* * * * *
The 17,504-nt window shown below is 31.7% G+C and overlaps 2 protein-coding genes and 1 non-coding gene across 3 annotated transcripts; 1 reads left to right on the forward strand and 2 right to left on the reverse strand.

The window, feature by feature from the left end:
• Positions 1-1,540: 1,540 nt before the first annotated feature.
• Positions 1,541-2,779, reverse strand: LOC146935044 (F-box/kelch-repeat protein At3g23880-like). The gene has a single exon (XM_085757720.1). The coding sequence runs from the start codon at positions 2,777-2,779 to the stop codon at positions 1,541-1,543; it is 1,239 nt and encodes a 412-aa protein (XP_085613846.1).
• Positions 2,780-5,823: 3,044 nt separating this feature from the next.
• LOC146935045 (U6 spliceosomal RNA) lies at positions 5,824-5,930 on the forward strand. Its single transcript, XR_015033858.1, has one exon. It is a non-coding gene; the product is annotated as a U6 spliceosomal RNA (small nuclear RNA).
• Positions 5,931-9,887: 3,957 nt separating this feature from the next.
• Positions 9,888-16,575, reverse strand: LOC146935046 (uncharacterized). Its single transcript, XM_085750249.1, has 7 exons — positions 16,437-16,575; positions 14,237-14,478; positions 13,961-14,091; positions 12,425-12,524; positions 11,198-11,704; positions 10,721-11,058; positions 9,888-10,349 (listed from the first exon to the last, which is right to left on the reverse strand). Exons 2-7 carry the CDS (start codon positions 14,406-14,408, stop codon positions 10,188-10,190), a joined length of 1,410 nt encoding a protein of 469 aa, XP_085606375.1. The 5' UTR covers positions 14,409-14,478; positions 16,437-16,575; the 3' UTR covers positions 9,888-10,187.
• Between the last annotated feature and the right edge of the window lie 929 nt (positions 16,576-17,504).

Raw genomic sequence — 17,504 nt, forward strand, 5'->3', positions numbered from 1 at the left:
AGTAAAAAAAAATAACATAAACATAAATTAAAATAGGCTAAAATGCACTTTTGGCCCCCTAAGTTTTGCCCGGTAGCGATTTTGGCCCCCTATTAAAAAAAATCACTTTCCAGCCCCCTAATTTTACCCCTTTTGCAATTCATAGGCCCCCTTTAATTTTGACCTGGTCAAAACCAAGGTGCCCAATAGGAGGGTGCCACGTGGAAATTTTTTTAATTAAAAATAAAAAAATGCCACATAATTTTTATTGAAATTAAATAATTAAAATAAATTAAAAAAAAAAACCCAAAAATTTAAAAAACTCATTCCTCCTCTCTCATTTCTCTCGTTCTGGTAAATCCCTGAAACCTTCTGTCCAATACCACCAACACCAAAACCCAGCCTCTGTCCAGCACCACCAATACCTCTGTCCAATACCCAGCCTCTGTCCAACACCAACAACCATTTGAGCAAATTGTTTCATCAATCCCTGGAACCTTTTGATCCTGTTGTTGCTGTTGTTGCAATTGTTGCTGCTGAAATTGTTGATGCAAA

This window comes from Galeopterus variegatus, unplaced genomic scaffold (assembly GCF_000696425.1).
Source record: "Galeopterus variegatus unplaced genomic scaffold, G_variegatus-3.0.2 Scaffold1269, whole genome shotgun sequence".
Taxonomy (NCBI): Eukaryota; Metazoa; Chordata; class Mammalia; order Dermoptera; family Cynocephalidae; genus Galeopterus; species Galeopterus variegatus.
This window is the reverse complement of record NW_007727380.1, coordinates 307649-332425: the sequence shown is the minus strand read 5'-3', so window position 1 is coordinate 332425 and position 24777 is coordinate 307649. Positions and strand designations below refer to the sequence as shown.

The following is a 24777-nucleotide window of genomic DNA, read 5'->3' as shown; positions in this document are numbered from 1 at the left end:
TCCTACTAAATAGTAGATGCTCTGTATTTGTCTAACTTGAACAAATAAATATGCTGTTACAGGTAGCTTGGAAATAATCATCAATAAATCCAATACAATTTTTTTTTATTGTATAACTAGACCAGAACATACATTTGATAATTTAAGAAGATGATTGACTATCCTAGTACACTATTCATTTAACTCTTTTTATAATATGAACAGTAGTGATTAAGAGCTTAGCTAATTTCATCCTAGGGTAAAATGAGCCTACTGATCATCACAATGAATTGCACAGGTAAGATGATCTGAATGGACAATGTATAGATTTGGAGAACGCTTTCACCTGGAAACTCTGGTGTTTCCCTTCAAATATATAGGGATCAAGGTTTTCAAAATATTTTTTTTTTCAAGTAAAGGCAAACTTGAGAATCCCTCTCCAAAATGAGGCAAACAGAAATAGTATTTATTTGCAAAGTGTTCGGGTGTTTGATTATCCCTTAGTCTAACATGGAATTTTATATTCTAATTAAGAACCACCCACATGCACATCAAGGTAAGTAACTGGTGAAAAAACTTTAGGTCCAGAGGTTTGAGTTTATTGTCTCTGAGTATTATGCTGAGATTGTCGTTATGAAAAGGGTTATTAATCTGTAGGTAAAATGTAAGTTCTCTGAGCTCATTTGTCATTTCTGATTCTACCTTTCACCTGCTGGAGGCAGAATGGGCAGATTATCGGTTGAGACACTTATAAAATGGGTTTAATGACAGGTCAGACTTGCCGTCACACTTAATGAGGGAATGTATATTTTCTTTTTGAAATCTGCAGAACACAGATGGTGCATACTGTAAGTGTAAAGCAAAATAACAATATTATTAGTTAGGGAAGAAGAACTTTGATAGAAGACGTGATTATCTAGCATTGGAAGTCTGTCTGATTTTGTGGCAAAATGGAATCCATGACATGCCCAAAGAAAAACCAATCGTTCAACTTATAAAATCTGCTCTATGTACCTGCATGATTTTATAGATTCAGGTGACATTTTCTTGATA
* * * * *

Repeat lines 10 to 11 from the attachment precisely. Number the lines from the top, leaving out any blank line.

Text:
Raw genomic sequence — 17,504 nt, forward strand, 5'->3', positions numbered from 1 at the left:
AGTAAAAAAAAATAACATAAACATAAATTAAAATAGGCTAAAATGCACTTTTGGCCCCCTAAGTTTTGCCCGGTAGCGATTTTGGCCCCCTATTAAAAAAAATCACTTTCCAGCCCCCTAATTTTACCCCTTTTGCAATTCATAGGCCCCCTTTAATTTTGACCTGGTCAAAACCAAGGTGCCCAATAGGAGGGTGCCACGTGGAAATTTTTTTAATTAAAAATAAAAAAATGCCACATAATTTTTATTGAAATTAAATAATTAAAATAAATTAAAAAAAAAAACCCAAAAATTTAAAAAACTCATTCCTCCTCTCTCATTTCTCTCGTTCTGGTAAATCCCTGAAACCTTCTGTCCAATACCACCAACACCAAAACCCAGCCTCTGTCCAGCACCACCAATACCTCTGTCCAATACCCAGCCTCTGTCCAACACCAACAACCATTTGAGCAAATTGTTTCATCAATCCCTGGAACCTTTTGATCCTGTTGTTGCTGTTGTTGCAATTGTTGCTGCTGAAATTGTTGATGCAAA